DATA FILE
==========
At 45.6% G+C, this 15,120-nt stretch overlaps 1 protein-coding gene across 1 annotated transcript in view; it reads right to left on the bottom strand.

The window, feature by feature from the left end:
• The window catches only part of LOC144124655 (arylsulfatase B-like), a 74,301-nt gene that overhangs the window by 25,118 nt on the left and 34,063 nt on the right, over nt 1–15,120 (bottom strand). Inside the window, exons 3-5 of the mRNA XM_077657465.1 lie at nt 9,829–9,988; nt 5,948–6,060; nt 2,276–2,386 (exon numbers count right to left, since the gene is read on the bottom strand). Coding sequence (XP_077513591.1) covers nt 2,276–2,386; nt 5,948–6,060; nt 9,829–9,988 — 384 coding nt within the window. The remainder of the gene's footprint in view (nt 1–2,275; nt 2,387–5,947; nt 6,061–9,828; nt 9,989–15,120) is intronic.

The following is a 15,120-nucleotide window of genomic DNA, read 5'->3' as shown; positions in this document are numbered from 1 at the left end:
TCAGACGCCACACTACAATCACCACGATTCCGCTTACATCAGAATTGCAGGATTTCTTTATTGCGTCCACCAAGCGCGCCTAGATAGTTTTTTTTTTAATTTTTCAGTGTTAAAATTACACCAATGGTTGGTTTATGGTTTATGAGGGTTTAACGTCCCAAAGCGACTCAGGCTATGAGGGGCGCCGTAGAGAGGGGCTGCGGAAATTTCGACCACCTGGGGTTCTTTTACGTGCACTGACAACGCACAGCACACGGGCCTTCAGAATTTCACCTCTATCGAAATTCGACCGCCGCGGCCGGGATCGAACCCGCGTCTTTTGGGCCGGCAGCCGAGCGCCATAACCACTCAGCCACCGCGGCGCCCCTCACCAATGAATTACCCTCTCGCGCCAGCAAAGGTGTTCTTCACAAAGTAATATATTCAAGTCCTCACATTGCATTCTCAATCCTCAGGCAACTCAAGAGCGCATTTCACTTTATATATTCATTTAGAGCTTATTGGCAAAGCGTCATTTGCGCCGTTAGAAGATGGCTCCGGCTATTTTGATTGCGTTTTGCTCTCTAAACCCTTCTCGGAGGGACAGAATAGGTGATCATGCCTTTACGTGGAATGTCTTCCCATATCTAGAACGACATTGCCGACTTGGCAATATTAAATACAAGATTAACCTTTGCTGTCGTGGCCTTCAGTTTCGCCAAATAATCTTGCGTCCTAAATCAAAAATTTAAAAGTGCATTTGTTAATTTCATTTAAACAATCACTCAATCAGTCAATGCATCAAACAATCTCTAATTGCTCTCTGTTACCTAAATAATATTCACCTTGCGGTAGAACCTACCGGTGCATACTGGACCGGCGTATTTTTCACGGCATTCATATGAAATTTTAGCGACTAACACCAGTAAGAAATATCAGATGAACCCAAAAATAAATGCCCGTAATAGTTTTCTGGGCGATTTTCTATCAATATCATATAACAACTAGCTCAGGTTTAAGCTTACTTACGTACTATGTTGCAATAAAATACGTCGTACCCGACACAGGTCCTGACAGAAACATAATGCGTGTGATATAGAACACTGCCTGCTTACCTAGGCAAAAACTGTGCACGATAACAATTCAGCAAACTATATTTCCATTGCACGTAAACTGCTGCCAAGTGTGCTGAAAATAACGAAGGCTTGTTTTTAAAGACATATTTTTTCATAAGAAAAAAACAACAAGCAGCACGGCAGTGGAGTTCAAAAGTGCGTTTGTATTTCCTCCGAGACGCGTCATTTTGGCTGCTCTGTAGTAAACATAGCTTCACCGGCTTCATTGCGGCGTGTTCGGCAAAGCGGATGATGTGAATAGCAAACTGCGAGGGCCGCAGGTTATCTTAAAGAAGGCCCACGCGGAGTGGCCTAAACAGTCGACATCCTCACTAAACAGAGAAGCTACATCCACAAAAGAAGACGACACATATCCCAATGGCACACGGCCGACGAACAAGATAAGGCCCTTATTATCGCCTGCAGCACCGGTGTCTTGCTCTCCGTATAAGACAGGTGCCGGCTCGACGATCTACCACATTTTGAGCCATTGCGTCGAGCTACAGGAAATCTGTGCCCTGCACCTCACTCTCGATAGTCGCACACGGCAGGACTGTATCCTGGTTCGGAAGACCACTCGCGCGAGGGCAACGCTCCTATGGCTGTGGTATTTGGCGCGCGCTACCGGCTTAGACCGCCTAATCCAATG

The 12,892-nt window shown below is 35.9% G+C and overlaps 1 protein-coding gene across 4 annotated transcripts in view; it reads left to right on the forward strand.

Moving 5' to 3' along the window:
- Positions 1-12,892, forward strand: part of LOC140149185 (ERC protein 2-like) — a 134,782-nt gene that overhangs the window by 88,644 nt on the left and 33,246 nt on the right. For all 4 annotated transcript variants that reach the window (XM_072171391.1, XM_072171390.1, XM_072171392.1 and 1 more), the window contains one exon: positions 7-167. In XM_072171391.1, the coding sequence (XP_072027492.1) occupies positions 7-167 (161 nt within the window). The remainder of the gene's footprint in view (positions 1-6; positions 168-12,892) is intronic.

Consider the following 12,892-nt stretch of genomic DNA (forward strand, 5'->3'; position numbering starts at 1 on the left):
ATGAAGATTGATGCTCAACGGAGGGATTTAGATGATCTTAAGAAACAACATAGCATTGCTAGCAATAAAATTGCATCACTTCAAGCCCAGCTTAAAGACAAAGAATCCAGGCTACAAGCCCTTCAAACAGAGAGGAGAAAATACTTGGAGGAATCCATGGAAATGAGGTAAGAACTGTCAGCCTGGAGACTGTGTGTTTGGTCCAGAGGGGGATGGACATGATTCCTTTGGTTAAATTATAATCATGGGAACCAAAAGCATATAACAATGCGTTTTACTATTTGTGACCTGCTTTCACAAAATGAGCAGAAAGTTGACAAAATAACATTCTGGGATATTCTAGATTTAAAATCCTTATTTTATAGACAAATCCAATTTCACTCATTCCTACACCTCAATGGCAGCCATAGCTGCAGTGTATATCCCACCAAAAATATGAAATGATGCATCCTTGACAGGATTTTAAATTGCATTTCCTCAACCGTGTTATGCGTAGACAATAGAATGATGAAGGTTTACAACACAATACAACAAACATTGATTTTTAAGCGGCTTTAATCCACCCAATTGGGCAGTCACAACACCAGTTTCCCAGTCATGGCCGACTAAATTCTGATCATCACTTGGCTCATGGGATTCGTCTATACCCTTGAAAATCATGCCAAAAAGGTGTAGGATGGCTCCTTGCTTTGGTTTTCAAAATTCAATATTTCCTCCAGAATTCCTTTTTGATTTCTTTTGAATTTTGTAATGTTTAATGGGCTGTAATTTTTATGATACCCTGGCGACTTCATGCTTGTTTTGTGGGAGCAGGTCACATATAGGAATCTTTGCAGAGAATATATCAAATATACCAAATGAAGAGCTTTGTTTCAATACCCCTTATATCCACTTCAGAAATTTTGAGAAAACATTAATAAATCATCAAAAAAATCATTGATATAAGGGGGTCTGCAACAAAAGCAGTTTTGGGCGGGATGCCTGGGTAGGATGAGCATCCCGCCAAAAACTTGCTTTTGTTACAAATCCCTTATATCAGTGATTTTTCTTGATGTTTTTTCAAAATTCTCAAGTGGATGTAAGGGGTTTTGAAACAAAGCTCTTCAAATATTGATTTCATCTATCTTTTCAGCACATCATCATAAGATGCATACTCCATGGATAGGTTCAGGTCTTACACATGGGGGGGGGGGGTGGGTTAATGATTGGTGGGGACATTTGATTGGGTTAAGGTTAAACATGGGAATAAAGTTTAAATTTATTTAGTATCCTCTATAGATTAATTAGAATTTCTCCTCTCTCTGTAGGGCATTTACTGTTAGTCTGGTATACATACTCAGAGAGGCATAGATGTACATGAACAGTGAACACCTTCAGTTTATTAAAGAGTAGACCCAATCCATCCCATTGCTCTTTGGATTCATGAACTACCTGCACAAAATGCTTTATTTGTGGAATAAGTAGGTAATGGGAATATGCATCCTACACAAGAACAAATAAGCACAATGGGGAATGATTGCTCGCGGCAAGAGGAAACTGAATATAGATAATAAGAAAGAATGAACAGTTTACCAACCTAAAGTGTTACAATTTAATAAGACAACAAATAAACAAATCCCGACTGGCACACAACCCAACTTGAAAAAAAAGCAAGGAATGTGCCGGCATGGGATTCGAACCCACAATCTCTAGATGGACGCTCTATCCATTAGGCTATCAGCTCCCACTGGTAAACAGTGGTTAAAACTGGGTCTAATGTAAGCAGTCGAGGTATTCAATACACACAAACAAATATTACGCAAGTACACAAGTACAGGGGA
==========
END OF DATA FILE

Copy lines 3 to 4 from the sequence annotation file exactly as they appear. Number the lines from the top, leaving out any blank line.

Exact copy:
• The window catches only part of LOC144124655 (arylsulfatase B-like), a 74,301-nt gene that overhangs the window by 25,118 nt on the left and 34,063 nt on the right, over nt 1–15,120 (bottom strand). Inside the window, exons 3-5 of the mRNA XM_077657465.1 lie at nt 9,829–9,988; nt 5,948–6,060; nt 2,276–2,386 (exon numbers count right to left, since the gene is read on the bottom strand). Coding sequence (XP_077513591.1) covers nt 2,276–2,386; nt 5,948–6,060; nt 9,829–9,988 — 384 coding nt within the window. The remainder of the gene's footprint in view (nt 1–2,275; nt 2,387–5,947; nt 6,061–9,828; nt 9,989–15,120) is intronic.

The following is a 15,120-nucleotide window of genomic DNA, read 5'->3' as shown; positions in this document are numbered from 1 at the left end: